Lubaina Himid | Tate Modern
I’ve talked about Lubaina Himid here before. During lockdown, my mind wandered towards Ankledeep, a pair portrait that’s part of a series the British-born painter completed in the 1990s. Each work in the series depicts pairs of “watchful and calm” black women, discussing important matters.
That painting, from the Tate’s permanent collection, forms part of an illuminating retrospective of Himid’s work, currently on show at Tate Modern. Himid’s an artist who returns again and again to repeating, overlapping themes, mainly in paint, but also in ceramics, set designs and sound works.
Joining her female pairs are two other standout series. One’s called Plan B, depicting precarious structures on the sea shore. The other, more recent, is Le Rodeur: larger paintings featuring awkward groups of men, some in period costume. The prevailing themes? Black defiance against history, buildings and architecture, and the dangerous ocean waters.
Three Architects, smartly positioned in the first room of the show, brings it all together. A pair of Himid’s strangely static figures, with their hieroglyph hands, are deep in discussion. Another works on a maquette, perilously placed on a spindly table. (Himid’s depictions or buildings tend towards the bendy and curvy, a suggestion of the feminine id.) Outside, there’s a gloomy sky and angry waves.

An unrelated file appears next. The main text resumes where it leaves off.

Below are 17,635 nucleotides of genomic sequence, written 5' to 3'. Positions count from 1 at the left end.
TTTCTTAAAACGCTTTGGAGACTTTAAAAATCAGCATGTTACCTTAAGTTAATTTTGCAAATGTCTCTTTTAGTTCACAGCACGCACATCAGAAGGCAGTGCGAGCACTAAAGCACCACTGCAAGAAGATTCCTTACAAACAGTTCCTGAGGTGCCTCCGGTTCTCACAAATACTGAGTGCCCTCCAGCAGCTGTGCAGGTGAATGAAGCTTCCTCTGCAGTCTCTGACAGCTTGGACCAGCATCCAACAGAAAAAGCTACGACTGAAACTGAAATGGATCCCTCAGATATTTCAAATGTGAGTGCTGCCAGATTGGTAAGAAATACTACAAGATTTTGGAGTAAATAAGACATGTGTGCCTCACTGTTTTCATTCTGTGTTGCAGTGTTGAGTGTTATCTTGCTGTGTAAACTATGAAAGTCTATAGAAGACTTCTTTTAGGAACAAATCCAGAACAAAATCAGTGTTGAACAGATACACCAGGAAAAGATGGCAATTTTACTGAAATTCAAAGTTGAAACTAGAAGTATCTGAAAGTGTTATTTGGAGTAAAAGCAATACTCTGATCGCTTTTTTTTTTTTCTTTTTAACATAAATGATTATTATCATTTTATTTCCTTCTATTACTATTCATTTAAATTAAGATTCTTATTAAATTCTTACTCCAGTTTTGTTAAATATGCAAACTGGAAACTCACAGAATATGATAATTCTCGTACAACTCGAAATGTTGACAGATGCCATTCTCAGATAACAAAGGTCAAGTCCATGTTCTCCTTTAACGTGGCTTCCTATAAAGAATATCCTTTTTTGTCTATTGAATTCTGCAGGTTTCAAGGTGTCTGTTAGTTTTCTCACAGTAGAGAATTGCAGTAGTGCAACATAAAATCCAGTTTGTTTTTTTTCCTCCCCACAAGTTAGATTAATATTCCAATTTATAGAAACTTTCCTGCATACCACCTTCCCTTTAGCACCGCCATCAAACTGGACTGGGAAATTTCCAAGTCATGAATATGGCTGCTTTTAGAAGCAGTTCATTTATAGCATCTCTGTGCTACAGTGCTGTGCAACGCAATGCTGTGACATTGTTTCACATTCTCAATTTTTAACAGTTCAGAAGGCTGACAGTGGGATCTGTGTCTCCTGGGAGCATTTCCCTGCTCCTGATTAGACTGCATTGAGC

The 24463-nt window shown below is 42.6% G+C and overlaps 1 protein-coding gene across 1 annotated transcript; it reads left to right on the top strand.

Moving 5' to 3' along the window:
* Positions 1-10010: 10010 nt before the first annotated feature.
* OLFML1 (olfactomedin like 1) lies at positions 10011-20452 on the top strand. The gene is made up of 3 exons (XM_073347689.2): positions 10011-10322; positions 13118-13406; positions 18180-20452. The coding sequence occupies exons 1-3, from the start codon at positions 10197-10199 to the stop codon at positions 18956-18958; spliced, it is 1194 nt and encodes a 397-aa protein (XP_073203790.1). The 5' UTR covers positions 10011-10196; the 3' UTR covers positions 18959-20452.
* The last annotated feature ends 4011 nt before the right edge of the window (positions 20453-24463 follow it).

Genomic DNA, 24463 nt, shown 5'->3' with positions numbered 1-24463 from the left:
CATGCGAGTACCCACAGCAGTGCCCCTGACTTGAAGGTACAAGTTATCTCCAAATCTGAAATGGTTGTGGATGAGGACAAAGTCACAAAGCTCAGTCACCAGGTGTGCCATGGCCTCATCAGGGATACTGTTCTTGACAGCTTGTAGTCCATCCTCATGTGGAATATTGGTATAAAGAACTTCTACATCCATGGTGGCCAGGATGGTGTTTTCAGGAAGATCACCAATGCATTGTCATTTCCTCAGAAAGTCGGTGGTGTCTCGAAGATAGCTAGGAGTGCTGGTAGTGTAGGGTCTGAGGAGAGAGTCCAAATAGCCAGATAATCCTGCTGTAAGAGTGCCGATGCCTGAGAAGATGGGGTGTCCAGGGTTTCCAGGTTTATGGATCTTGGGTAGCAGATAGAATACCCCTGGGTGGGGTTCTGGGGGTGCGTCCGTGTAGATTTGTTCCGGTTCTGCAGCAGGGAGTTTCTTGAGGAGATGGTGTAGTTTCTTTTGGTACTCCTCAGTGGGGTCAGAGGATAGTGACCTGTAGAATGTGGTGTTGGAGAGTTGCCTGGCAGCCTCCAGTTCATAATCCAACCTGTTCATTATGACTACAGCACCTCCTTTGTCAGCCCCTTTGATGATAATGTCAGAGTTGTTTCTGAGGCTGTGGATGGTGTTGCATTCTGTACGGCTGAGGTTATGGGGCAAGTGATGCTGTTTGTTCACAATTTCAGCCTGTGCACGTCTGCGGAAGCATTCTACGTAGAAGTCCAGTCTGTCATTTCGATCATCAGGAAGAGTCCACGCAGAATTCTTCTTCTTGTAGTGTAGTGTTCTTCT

The painting’s from 2019, and draws from both of Himid’s 90s series: authoritative women discussing important matters, and buildings in danger from the sea. “What kind of buildings do women want to live and work in?” Himid asks, in the notes to the show. “Has anyone ever asked us?”
Looking at this impressive painting, the viewer can’t be sure if this architectural office is suspended over the sea - if it’s overpowering the waters, or being enveloped by them. I suspect the former. In Himid’s world at least, women are firmly in charge.
Lubaina Himid is at Tate Modern (London). 25 November 2021 - 03 July 2022